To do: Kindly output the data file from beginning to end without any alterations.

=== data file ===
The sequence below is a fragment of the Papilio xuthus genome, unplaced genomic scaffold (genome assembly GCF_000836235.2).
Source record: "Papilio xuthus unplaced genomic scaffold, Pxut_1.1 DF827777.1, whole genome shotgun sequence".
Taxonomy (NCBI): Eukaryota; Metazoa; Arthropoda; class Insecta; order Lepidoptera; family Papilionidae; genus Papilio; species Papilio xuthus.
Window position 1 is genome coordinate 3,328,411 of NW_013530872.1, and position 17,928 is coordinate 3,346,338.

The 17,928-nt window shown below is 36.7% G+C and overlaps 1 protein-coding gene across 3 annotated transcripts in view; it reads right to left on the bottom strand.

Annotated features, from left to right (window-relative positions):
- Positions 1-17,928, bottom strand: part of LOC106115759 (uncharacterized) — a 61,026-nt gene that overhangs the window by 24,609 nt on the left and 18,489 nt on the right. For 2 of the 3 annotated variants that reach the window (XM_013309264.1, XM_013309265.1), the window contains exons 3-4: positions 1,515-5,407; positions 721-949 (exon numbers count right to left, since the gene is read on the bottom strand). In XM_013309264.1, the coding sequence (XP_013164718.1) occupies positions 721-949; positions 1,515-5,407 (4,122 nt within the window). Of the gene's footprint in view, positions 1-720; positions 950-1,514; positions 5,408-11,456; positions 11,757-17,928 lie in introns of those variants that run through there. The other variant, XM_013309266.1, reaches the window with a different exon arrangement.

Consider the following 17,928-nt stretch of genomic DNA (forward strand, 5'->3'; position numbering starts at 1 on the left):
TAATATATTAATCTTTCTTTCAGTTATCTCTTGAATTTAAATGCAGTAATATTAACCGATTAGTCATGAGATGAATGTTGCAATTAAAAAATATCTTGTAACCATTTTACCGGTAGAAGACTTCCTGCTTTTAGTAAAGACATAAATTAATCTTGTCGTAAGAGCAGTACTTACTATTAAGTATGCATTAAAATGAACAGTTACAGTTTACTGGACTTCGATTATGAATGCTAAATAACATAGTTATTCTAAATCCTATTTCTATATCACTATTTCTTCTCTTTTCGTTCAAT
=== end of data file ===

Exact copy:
The sequence below is a fragment of the Papilio xuthus genome, unplaced genomic scaffold (genome assembly GCF_000836235.2).
Source record: "Papilio xuthus unplaced genomic scaffold, Pxut_1.1 DF827777.1, whole genome shotgun sequence".
Taxonomy (NCBI): Eukaryota; Metazoa; Arthropoda; class Insecta; order Lepidoptera; family Papilionidae; genus Papilio; species Papilio xuthus.
Window position 1 is genome coordinate 3,328,411 of NW_013530872.1, and position 17,928 is coordinate 3,346,338.

The 17,928-nt window shown below is 36.7% G+C and overlaps 1 protein-coding gene across 3 annotated transcripts in view; it reads right to left on the bottom strand.

Annotated features, from left to right (window-relative positions):
- Positions 1-17,928, bottom strand: part of LOC106115759 (uncharacterized) — a 61,026-nt gene that overhangs the window by 24,609 nt on the left and 18,489 nt on the right. For 2 of the 3 annotated variants that reach the window (XM_013309264.1, XM_013309265.1), the window contains exons 3-4: positions 1,515-5,407; positions 721-949 (exon numbers count right to left, since the gene is read on the bottom strand). In XM_013309264.1, the coding sequence (XP_013164718.1) occupies positions 721-949; positions 1,515-5,407 (4,122 nt within the window). Of the gene's footprint in view, positions 1-720; positions 950-1,514; positions 5,408-11,456; positions 11,757-17,928 lie in introns of those variants that run through there. The other variant, XM_013309266.1, reaches the window with a different exon arrangement.

Consider the following 17,928-nt stretch of genomic DNA (forward strand, 5'->3'; position numbering starts at 1 on the left):
TAATATATTAATCTTTCTTTCAGTTATCTCTTGAATTTAAATGCAGTAATATTAACCGATTAGTCATGAGATGAATGTTGCAATTAAAAAATATCTTGTAACCATTTTACCGGTAGAAGACTTCCTGCTTTTAGTAAAGACATAAATTAATCTTGTCGTAAGAGCAGTACTTACTATTAAGTATGCATTAAAATGAACAGTTACAGTTTACTGGACTTCGATTATGAATGCTAAATAACATAGTTATTCTAAATCCTATTTCTATATCACTATTTCTTCTCTTTTCGTTCAAT